200 years ago, an extraordinary teenage girl by the name of Mary Shelley changed the world of horror as we know it with her frightening tale of a madman’s attempts at playing God and creating life. Mary Shelley’s Frankenstein remains one of, if not THEE, greatest penmanships in telling the ultimate tale of grief and terror and has become the holy grail of sorts in the horror genre world. Imagine owning a first pressing of that beauty?
The formidable Turner Classic Movies has always been known to pay homage to the classic Universal Monsters franchise, especially in October. Well, this year isn’t any different in regards to recognizing royalty as the premier broadcasting network celebrates the bunch with legends of horror such as Karloff and Lugosi being featured weekly, along with a brand new documentary in honor Mary Shelley airing exclusively on TCM, The Strange Life of Dr. Frankenstein.
Also worth noting is the featured the Monster of the Month, The Mummy, which includes the grand-daddy collection of Mummy based films; perfect for the ultimate fan of the bandaged brute!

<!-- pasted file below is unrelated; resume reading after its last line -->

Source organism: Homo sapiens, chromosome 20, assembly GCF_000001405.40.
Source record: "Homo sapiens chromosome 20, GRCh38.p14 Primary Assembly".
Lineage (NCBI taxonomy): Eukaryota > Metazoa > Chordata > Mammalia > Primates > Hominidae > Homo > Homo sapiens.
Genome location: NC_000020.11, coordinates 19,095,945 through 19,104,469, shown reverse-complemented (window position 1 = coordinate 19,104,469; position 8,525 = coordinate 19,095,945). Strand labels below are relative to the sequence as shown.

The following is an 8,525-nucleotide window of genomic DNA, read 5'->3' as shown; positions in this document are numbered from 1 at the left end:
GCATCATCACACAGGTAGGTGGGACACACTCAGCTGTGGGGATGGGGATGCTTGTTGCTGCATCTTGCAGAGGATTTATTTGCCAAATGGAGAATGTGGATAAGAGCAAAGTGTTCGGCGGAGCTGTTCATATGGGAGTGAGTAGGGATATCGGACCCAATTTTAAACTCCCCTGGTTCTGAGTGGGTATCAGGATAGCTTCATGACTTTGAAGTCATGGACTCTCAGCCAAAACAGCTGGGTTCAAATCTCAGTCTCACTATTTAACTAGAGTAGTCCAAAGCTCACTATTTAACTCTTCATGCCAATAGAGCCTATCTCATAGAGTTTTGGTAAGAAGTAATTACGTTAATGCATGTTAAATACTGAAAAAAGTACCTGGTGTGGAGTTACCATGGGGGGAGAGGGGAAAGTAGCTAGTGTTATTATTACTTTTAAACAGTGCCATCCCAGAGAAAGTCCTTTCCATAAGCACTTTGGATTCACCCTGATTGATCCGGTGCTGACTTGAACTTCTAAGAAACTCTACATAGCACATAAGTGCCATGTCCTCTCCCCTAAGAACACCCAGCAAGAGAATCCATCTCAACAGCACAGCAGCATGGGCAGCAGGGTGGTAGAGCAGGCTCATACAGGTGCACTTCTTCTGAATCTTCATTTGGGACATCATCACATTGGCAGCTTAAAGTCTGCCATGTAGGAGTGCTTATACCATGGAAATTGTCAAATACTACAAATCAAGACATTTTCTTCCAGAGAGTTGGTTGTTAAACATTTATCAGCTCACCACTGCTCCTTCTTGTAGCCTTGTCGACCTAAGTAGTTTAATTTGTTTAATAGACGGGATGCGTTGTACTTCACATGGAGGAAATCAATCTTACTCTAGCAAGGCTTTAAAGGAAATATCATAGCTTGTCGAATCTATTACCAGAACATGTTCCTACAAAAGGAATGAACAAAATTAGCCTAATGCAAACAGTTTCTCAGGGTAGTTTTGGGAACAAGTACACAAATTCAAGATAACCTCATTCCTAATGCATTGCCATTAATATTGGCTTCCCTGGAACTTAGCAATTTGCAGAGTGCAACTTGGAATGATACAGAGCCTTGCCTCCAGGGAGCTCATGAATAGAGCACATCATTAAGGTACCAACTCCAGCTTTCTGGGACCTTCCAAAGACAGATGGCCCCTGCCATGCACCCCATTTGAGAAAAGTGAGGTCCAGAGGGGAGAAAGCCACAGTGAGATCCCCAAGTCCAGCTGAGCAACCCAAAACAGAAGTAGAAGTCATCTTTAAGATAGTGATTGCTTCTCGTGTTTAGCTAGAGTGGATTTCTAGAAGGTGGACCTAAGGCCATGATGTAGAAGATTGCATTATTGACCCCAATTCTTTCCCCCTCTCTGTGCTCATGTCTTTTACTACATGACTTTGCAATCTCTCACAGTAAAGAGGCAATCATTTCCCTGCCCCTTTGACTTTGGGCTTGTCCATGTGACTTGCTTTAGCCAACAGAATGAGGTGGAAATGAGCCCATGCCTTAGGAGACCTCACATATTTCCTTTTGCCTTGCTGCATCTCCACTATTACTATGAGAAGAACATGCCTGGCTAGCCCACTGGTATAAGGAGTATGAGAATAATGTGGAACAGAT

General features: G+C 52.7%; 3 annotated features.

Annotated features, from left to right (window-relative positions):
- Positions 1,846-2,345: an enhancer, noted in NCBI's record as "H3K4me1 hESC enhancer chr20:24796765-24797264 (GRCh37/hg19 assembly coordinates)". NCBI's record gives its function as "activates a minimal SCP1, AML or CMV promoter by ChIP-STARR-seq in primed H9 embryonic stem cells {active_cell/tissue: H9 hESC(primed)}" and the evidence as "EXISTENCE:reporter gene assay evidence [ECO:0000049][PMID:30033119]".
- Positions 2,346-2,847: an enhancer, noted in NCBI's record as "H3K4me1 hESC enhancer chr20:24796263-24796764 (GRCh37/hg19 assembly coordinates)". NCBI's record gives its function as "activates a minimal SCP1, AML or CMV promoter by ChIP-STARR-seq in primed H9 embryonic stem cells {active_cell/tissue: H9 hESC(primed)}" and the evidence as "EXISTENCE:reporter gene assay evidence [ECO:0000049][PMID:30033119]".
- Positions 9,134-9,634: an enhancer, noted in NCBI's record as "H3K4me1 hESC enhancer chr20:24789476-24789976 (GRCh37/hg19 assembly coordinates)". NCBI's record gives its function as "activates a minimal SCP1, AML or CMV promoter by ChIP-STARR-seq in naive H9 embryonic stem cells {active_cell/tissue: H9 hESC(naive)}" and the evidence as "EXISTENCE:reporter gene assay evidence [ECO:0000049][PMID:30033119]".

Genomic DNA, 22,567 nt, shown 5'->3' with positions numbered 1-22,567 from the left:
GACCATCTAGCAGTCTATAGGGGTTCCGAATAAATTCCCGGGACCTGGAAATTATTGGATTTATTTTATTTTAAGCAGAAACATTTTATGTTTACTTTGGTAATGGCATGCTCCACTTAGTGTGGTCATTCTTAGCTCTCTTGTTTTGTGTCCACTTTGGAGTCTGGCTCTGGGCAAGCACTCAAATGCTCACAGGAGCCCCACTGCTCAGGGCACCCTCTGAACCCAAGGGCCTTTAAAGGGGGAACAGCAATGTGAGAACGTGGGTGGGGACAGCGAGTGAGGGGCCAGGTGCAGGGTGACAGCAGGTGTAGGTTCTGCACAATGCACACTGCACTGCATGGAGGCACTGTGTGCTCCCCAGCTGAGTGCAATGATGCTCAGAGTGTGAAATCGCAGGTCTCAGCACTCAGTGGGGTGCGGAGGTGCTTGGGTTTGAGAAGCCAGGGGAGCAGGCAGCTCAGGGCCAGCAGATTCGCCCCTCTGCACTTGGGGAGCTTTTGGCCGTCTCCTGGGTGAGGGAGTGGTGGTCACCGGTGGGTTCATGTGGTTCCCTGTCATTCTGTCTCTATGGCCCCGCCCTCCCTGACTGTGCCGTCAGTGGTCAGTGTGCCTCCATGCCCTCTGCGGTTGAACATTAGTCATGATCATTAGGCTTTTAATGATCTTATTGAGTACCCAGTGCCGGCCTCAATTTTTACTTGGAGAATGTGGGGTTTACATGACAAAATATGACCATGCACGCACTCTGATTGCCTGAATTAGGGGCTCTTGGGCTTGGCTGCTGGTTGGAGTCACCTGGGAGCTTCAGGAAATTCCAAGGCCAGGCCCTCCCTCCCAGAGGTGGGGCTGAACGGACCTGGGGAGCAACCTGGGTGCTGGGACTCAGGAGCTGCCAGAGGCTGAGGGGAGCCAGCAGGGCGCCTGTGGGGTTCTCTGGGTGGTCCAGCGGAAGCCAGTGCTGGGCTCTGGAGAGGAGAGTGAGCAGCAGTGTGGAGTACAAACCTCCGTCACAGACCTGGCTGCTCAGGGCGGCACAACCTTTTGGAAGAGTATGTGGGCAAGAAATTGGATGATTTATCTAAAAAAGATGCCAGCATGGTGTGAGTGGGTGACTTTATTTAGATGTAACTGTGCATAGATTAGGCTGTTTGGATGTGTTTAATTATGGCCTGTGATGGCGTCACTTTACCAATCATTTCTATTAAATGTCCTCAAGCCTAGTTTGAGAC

For the full schedule at TCM, visit their official website here.
- Horror Star of the Week – every Wednesday in October: Celebrate films from some of the most genius classic horror stars including Christopher Lee, Boris Karloff, Bela Lugosi and Vincent Price.
- Monster of the Month: The Mummy – every Sunday in October: Enjoy 11 of the best mummy-themed films ranging from 1936’s Mummy’s Boys to 1971’s Blood From the Mummy’s Tomb.
- 200 Years of Frankenstein – Oct. 22 and 29: Celebrate the 200th anniversary of Mary Shelley’s enduring tale over two nights of programming, starting with the new documentary The Strange Life of Dr. Frankenstein.
- Ghostly Encounters – Oct. 27: See Gene Tierney and Rex Harrison’s romantic film The Ghost and Mrs. Muir as well as a comedic play on the film, The Ghost and Mr. Chicken with Don Knotts.
- Bowery Boys Horror – Oct. 30: Get some comic relief with five of the Bowery Boys’ horror comedies including Ghost Chasers (1951) and The Bowery Boys Meet the Monsters (1954).
Images credit: TCM